Posted by Aria (18.104.22.168) on January 15, 2003 at 23:51:56:
In Reply to: Master thesis posted by Lisa Ryan-McLaughlin on June 04, 2002 at 19:05:19:
I'm Jon's daughter and I also don't know of any significant liturature or analyzations of LH&R, but if you like, you can email me at firstname.lastname@example.org and I'll try to get the answers to as many of your questions as I can (I'm very close to my father and speak to him several times a week). As for how he writes those lyrics, I can't speak for his early years, but I can tell you that the countless times I've witnessed the process, it has always gone the same way. He listens to the solo repeatedly for several days and then sits down with his yellow legal pad (always), his headphones, and completes the solo in about 20 minutes with few to no alterations. Read it and weep, we'll never be able to do that!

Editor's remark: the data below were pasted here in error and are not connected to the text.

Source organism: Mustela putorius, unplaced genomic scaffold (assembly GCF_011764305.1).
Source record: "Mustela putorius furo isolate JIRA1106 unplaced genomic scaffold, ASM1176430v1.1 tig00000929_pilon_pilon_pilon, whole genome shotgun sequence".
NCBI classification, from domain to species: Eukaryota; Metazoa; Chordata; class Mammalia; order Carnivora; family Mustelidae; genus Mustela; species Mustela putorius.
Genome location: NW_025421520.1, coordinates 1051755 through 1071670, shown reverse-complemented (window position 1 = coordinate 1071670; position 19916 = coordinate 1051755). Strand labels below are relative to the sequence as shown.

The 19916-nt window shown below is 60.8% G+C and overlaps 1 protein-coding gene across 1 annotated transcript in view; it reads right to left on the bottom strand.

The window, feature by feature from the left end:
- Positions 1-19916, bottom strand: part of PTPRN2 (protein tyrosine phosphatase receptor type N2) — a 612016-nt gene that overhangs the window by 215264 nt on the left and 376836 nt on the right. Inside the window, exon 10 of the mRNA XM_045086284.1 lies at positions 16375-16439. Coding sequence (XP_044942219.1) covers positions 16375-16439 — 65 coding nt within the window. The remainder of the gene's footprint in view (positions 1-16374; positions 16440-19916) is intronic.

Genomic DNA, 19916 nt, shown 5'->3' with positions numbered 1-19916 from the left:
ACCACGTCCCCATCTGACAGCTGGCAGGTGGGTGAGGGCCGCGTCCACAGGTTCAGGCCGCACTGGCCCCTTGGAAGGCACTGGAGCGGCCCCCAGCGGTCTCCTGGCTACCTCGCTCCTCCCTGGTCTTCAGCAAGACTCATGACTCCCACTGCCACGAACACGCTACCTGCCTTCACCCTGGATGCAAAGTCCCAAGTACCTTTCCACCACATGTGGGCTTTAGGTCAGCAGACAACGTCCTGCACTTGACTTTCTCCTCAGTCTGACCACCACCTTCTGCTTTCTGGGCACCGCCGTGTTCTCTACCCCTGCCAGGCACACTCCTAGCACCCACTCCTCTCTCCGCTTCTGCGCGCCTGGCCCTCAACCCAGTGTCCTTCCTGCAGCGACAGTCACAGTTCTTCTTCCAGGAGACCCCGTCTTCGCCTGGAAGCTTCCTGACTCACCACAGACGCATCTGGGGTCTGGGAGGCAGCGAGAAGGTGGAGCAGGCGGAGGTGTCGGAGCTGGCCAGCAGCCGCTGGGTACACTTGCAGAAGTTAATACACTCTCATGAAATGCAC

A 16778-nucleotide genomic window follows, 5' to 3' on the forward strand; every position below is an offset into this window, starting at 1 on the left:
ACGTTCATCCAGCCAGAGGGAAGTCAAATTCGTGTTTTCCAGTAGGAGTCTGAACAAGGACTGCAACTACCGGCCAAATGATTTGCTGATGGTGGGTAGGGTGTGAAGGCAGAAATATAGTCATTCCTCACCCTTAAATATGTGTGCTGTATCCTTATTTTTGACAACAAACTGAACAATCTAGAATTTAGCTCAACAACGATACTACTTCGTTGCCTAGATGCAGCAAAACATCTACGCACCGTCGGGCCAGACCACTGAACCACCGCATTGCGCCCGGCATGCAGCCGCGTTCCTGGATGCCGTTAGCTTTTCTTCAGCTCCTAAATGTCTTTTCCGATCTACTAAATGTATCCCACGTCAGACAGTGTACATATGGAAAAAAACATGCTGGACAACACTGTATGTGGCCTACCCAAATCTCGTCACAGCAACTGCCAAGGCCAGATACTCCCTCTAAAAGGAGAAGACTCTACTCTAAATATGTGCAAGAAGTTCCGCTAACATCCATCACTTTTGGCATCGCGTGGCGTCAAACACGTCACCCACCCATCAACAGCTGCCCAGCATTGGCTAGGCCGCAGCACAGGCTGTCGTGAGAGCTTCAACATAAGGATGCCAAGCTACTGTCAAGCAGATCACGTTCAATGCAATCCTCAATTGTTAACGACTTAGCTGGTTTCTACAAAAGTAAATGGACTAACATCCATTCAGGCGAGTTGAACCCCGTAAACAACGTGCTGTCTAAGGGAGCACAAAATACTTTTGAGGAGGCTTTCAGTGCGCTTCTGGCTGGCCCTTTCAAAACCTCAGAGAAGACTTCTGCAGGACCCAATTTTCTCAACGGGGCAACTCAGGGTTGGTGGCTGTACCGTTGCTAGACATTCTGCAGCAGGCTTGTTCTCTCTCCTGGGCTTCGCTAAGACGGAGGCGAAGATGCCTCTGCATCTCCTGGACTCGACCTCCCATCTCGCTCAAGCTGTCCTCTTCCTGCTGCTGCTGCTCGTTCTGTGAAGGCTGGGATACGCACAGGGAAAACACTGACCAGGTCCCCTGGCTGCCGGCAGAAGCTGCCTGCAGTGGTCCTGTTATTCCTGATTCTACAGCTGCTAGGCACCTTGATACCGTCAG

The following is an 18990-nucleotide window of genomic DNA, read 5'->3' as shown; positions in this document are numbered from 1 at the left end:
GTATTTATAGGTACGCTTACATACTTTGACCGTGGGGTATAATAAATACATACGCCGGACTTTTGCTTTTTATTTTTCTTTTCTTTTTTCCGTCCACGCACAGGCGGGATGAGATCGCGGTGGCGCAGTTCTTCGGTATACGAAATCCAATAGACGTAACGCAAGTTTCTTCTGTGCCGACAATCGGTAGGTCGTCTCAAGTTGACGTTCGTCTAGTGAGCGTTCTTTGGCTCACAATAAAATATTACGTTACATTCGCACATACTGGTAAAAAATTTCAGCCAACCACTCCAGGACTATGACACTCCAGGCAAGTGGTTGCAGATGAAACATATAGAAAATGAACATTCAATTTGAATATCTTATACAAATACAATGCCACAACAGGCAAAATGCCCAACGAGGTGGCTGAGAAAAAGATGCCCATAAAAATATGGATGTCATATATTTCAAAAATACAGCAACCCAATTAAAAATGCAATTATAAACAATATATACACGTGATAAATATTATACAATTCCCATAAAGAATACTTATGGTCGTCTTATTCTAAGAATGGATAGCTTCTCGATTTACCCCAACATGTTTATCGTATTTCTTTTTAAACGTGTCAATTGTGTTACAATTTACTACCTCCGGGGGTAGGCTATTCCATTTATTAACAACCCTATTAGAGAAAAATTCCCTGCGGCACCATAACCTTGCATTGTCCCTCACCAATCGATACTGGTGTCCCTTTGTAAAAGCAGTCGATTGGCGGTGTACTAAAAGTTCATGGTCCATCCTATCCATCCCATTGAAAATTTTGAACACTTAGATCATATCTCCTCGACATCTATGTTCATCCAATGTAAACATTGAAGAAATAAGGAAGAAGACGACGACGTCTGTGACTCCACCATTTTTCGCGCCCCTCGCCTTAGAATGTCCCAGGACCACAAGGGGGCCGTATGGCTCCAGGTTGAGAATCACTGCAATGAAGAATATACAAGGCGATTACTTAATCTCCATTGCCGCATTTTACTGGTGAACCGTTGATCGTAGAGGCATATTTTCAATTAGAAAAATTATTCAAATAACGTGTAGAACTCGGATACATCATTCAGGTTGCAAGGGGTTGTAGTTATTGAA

: Since I was 12 years old, and heard my first LHR album I have had a love of harmony and jazz, and that is simply why I became a jazz singer. Now that I am in my fifties and after a long career (still going) and undertaking my masters who else but the 'greatest vocal group ever' would I choose to write on. I was amazed to find an incredible lack of literature devoted to Jon Hendricks and the group. Can anyone advise on any defining books, aside from Will Friedwald: Jazz singing. Thanks,
: To Jon, you are simply my hero and my musical inspiration, you made me realize scat was a communicating tool and vocalese was the perfect way to pay tribute to the great solos and express your own musical thoughts, but how do you get those unbelievable lyrics? Does the writing process happen easily or did you work long hours with solos such as Cloudburst and Charleston Alley?
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